The Post Office, built in 1888, is one of the few remaining buildings to have survived a tornado that ripped through the town in 1897. The two-story brick building is a must see for anyone interested in History and Architecture.
For more information visit: www.visithindmarsh.com.au

Established in 1914, Patchewollock originated from two aboriginal words “putje” meaning plenty and “wallah” meaning porcupine grass. Patchewollock boasts an open country lifestyle in the Mallee and is famous for the “Patche Pub”, the local watering hole. Enjoy the hospitality of locals, relax by the pool and when night comes, witness the amazing sky with dazzling stars.
The Pine Plains Lodge, developed by the O’Sullivan family is constructed from drop logs and provides a welcome alternative from camping. The Lodge is the perfect place to explore the Wyperfeld National Park and caters for individuals to large groups. The O’Sullivan family has been associated with Pine Plains for over 120 years and are happy to share with you their knowledge of the area in regards to flora and fauna, bush hikes and driving tracks. Pine Plains is the favoured breeding ground for Mallee Fowl, Major Mitchell Cockatoos and Wedge tailed Eagles and you can see kangaroos, emus and other native fauna on the vast ancient flood plains that dominate this area.
The Wirrengren Plain is the last link in a chain of dry creeks and lakes that in times of severe flooding, receive the runoff from the Wimmera River system after it has filled Lake Hindmarsh and Lake Albacutya – very rare but spectacular events.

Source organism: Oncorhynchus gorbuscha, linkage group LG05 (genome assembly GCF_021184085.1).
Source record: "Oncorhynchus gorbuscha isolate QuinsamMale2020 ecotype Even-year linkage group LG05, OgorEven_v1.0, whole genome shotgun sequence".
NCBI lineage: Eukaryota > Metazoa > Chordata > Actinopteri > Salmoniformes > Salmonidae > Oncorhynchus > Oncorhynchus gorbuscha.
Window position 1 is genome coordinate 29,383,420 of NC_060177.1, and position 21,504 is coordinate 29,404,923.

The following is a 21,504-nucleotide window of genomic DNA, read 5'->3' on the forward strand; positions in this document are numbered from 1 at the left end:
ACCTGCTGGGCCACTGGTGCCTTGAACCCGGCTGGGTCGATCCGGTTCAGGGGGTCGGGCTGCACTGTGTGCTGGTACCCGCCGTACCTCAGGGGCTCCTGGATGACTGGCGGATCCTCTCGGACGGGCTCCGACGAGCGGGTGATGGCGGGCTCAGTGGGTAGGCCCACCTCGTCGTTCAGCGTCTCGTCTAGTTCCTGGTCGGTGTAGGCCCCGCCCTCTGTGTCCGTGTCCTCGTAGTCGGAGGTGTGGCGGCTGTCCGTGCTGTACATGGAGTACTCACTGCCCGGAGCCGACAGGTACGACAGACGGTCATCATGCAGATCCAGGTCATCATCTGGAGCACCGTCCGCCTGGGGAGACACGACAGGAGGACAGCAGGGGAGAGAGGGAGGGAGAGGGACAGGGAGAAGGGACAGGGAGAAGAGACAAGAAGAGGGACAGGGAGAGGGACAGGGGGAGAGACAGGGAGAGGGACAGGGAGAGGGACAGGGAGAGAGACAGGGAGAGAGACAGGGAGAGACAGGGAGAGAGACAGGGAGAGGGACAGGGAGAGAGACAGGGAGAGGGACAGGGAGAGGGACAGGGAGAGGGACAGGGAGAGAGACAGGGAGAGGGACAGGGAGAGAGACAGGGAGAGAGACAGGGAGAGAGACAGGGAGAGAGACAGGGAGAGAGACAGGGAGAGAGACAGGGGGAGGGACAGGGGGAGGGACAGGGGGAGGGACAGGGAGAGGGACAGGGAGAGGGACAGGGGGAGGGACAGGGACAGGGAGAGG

Popular picnic spots ‘Snowdrift’ and ‘Mt Jenkins’ offer views of the surrounding countryside.
The Textile Wall Mural is located in the Patchewollock Memorial Community Centre and measures 5 x 4.5mts. The Mural is a project of the Arts and Crafts Group and depicts the environmental factors which have impacted on the lives of Patchewollock’s women over the years. Special lighting recreates the tones of the passing day. There are electric barbecues adjacent the centre and a wood barbecue in Lions Park, located in the main street, opposite the hotel.
Located adjacent to the Patchewollock Memorial Community Centre the historic display contains photographs, newspapers and local school memorabilia. Open by appointment. Visit the Patchewollock Community Store to obtain a key.

An oasis in the middle of vast agriculture and wildness areas, Rainbow offers unique gardens, a vibrant main street and spectacular hand-painted murals for visitors and locals alike. Taking its name from the lunette “Rainbow Rise” west of town, once covered with wildflowers, the silhouette of palms and silos beckons everyone to enjoy the ‘Metropolis of the Mallee’.